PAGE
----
The nanoindentation helped obtain specific values of irradiation hardening of A508-3 steel samples. The hardness–indentation-depth and load–indentation-depth curves were obtained from CPFEM simulations.

While the elastic modulus of A508-3 steel samples remained uninfluenced by the irradiation dose, the hardness of the samples increased with increasing damage levels at all temperatures, indicating defects induced on the A508-3 steel samples by the irradiation of Fe+3 ions.

The microstructure evolution of A508-3 steel was investigated using the CPFEM. The crystal anisotropy in different directions indicated the effect of crystal orientation on stress distribution. The von Mises stress was observed along [001], [110], and [111] directions. Besides the relationship between experiment and simulation, this study helped derive the relationships between microscale and macroscale, promoting the study of nuclear reactor pressure vessels’ steel irradiation effects.


To summarize, the mechanical properties of A508-3 steel irradiated with Fe+3 ions at various displacements and temperatures were investigated by nanoindentation experiment and CPFEM simulation. The obtained data was input into Nix–Gao model to calculate H0 and characteristic length (h*). The results showed an increase in H0 with displacements per atom.

The elastic modulus of A508-3 steel was independent of irradiation dose. However, the hardness of the A508-3 steel increased with irradiation damage at all temperatures, indicating the significant influence of irradiation-induced defects on plastic behavior and dislocation gliding of the steel.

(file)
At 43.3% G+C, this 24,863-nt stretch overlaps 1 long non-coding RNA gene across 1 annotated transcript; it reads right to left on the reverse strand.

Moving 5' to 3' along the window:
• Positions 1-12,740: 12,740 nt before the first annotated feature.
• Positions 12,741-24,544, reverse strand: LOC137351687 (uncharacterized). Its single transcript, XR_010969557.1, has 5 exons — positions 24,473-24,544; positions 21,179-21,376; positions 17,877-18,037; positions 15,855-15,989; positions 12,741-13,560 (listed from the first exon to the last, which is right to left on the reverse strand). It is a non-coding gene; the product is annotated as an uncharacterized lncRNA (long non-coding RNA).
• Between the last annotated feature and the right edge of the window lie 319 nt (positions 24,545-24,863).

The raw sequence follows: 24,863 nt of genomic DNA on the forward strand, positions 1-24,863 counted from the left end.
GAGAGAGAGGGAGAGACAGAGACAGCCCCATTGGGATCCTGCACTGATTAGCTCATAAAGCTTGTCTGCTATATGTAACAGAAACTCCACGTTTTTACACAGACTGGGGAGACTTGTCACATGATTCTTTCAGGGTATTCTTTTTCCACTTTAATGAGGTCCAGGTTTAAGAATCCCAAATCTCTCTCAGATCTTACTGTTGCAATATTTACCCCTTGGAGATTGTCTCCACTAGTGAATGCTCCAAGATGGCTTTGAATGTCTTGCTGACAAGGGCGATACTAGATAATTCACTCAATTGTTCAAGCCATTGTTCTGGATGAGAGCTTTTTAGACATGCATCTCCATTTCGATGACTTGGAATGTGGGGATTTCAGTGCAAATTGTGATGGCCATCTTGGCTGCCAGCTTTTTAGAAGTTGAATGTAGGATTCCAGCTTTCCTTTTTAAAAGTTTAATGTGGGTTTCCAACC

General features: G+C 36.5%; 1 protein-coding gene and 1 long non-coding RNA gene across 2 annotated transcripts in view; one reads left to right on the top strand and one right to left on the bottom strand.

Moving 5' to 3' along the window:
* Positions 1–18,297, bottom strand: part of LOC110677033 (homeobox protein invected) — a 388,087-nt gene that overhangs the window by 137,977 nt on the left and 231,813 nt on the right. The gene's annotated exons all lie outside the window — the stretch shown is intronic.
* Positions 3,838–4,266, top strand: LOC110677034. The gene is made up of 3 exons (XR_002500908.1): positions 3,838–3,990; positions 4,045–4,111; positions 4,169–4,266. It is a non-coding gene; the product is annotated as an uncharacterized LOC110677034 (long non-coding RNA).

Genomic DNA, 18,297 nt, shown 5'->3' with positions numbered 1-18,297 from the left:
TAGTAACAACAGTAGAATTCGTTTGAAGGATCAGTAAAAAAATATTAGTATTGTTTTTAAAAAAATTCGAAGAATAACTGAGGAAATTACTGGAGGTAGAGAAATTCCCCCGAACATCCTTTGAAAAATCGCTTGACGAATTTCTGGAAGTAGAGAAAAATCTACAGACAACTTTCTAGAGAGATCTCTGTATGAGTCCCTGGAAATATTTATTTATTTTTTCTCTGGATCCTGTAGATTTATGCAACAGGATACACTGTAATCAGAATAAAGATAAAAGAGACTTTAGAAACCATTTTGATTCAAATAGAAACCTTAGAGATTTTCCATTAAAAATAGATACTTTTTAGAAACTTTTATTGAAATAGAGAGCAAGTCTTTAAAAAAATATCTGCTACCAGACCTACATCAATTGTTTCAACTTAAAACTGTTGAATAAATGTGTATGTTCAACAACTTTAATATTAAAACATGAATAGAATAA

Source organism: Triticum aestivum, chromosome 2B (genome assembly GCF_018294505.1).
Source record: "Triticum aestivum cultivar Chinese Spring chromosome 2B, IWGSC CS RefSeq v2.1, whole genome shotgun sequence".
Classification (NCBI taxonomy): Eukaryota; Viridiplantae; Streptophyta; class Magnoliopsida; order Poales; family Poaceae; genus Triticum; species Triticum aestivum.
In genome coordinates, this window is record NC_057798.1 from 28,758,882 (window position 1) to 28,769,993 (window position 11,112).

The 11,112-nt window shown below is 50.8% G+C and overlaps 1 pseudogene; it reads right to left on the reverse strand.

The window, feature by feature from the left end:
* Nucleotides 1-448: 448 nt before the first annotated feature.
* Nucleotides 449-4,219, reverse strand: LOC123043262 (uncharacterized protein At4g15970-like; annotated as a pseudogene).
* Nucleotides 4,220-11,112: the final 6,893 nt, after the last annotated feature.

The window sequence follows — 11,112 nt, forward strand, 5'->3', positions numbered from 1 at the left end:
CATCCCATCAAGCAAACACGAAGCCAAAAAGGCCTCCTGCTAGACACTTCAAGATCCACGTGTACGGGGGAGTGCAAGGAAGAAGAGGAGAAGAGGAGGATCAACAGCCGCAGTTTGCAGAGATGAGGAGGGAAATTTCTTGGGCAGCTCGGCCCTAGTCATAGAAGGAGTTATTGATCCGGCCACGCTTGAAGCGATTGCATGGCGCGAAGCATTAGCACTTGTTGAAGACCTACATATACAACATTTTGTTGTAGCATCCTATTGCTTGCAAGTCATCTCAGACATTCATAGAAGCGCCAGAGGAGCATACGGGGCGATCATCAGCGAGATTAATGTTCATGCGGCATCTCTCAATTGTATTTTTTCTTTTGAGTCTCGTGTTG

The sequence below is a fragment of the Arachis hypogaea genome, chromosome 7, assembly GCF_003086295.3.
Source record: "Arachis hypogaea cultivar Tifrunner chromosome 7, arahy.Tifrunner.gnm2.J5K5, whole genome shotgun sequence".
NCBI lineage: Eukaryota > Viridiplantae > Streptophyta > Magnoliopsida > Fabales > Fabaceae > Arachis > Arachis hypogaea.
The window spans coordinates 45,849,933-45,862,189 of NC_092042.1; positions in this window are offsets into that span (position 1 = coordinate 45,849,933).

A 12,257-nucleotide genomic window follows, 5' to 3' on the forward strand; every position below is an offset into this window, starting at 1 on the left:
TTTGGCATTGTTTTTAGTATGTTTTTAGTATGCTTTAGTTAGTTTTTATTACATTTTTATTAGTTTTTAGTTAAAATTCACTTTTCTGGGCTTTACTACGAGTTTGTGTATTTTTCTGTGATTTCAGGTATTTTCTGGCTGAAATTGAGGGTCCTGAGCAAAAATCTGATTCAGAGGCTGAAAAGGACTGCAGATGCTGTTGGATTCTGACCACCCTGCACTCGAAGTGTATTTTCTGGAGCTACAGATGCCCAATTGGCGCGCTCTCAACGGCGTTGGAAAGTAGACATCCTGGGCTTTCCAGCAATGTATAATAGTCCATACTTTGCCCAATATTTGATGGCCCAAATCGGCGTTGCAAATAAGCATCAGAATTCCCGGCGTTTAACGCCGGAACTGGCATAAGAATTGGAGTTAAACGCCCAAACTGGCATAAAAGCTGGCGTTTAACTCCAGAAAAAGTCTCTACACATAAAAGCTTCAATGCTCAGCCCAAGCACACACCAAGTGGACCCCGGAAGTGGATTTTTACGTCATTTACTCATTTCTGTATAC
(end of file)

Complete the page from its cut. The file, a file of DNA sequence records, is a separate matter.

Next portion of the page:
Mobile and immobile dislocations and partial- and full-absorption dislocation loops were four dominant hardening contributions to the classical crystal plasticity theory framework. The CPFEM helped simulate the hardness–indentation-depth and load–indentation-depth curves.

The macroscopic deformation behavior of Fe-ion-irradiated A508-3 steel was determined from microstructural evolution. Additionally, the von Mises stress was distributed along [001], [110], and [111] directions. The dislocation loop accelerated the increase of mobile dislocation and retarded the decrease of immobile dislocation, resulting in higher values of von Mises stress.


Lin, P., Nie, J., Liu, M. (2022) Nanoindentation experiment and crystal plasticity study on the mechanical behavior of Fe-ion-irradiated A508-3 steel. Journal of Nuclear Materials

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Bhavna Kaveti

Written by

Bhavna Kaveti

Bhavna Kaveti is a science writer based in Hyderabad, India. She has a Masters in Pharmaceutical Chemistry from Vellore Institute of Technology, India, and a Ph.D. in Organic and Medicinal Chemistry from Universidad de Guanajuato, Mexico. Her research work involved designing and synthesizing heterocycle-based bioactive molecules, where she had exposure to both multistep and multicomponent synthesis. During her doctoral studies, she worked on synthesizing various linked and fused heterocycle-based peptidomimetic molecules that are anticipated to have a bioactive potential for further functionalization. While working on her thesis and research papers, she explored her passion for scientific writing and communications.